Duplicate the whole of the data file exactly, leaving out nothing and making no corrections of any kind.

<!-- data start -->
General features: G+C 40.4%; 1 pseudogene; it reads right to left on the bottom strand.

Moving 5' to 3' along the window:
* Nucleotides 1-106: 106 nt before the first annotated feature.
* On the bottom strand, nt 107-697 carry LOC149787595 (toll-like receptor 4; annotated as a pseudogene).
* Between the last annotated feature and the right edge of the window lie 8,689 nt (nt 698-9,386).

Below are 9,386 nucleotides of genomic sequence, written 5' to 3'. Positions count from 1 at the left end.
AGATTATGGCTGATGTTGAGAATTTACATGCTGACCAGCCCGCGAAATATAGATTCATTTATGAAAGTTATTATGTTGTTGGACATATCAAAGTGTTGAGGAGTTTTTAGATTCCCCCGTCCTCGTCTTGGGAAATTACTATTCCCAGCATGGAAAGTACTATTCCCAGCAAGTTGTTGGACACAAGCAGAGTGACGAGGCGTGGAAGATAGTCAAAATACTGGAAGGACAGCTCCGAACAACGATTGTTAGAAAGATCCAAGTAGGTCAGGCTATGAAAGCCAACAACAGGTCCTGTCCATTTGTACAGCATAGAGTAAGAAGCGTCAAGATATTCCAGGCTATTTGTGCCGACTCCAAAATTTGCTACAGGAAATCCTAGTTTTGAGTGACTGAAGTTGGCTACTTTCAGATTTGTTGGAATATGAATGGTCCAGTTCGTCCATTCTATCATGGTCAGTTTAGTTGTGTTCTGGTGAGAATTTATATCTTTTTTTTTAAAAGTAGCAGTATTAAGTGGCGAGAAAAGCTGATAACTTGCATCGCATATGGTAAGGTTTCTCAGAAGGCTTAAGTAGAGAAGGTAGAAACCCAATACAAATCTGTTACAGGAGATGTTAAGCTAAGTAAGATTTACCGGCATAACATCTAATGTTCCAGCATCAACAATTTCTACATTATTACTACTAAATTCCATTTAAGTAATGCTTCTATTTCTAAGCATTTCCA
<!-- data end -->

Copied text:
General features: G+C 40.4%; 1 pseudogene; it reads right to left on the bottom strand.

Moving 5' to 3' along the window:
* Nucleotides 1-106: 106 nt before the first annotated feature.
* On the bottom strand, nt 107-697 carry LOC149787595 (toll-like receptor 4; annotated as a pseudogene).
* Between the last annotated feature and the right edge of the window lie 8,689 nt (nt 698-9,386).

Below are 9,386 nucleotides of genomic sequence, written 5' to 3'. Positions count from 1 at the left end.
AGATTATGGCTGATGTTGAGAATTTACATGCTGACCAGCCCGCGAAATATAGATTCATTTATGAAAGTTATTATGTTGTTGGACATATCAAAGTGTTGAGGAGTTTTTAGATTCCCCCGTCCTCGTCTTGGGAAATTACTATTCCCAGCATGGAAAGTACTATTCCCAGCAAGTTGTTGGACACAAGCAGAGTGACGAGGCGTGGAAGATAGTCAAAATACTGGAAGGACAGCTCCGAACAACGATTGTTAGAAAGATCCAAGTAGGTCAGGCTATGAAAGCCAACAACAGGTCCTGTCCATTTGTACAGCATAGAGTAAGAAGCGTCAAGATATTCCAGGCTATTTGTGCCGACTCCAAAATTTGCTACAGGAAATCCTAGTTTTGAGTGACTGAAGTTGGCTACTTTCAGATTTGTTGGAATATGAATGGTCCAGTTCGTCCATTCTATCATGGTCAGTTTAGTTGTGTTCTGGTGAGAATTTATATCTTTTTTTTTAAAAGTAGCAGTATTAAGTGGCGAGAAAAGCTGATAACTTGCATCGCATATGGTAAGGTTTCTCAGAAGGCTTAAGTAGAGAAGGTAGAAACCCAATACAAATCTGTTACAGGAGATGTTAAGCTAAGTAAGATTTACCGGCATAACATCTAATGTTCCAGCATCAACAATTTCTACATTATTACTACTAAATTCCATTTAAGTAATGCTTCTATTTCTAAGCATTTCCA